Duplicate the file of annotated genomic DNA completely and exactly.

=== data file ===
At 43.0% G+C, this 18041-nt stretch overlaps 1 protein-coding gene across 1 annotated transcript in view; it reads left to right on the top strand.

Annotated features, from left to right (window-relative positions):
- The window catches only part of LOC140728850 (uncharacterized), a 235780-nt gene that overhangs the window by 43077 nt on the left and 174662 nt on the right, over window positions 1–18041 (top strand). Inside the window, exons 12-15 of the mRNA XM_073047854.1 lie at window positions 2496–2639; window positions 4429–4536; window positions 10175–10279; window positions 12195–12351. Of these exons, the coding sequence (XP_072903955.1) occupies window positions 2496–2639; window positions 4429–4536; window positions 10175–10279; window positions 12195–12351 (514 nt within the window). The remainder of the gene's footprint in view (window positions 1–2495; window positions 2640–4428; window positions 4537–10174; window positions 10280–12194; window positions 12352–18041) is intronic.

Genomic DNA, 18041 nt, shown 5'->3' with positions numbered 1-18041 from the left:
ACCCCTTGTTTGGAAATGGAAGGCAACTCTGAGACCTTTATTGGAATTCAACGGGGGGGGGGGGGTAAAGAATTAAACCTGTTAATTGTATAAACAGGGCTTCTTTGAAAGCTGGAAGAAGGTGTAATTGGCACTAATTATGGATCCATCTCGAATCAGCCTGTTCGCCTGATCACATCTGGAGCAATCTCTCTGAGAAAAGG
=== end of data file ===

At 43.0% G+C, this 18041-nt stretch overlaps 1 protein-coding gene across 1 annotated transcript in view; it reads left to right on the top strand.

Annotated features, from left to right (window-relative positions):
- The window catches only part of LOC140728850 (uncharacterized), a 235780-nt gene that overhangs the window by 43077 nt on the left and 174662 nt on the right, over window positions 1–18041 (top strand). Inside the window, exons 12-15 of the mRNA XM_073047854.1 lie at window positions 2496–2639; window positions 4429–4536; window positions 10175–10279; window positions 12195–12351. Of these exons, the coding sequence (XP_072903955.1) occupies window positions 2496–2639; window positions 4429–4536; window positions 10175–10279; window positions 12195–12351 (514 nt within the window). The remainder of the gene's footprint in view (window positions 1–2495; window positions 2640–4428; window positions 4537–10174; window positions 10280–12194; window positions 12352–18041) is intronic.

Genomic DNA, 18041 nt, shown 5'->3' with positions numbered 1-18041 from the left:
ACCCCTTGTTTGGAAATGGAAGGCAACTCTGAGACCTTTATTGGAATTCAACGGGGGGGGGGGGGTAAAGAATTAAACCTGTTAATTGTATAAACAGGGCTTCTTTGAAAGCTGGAAGAAGGTGTAATTGGCACTAATTATGGATCCATCTCGAATCAGCCTGTTCGCCTGATCACATCTGGAGCAATCTCTCTGAGAAAAGG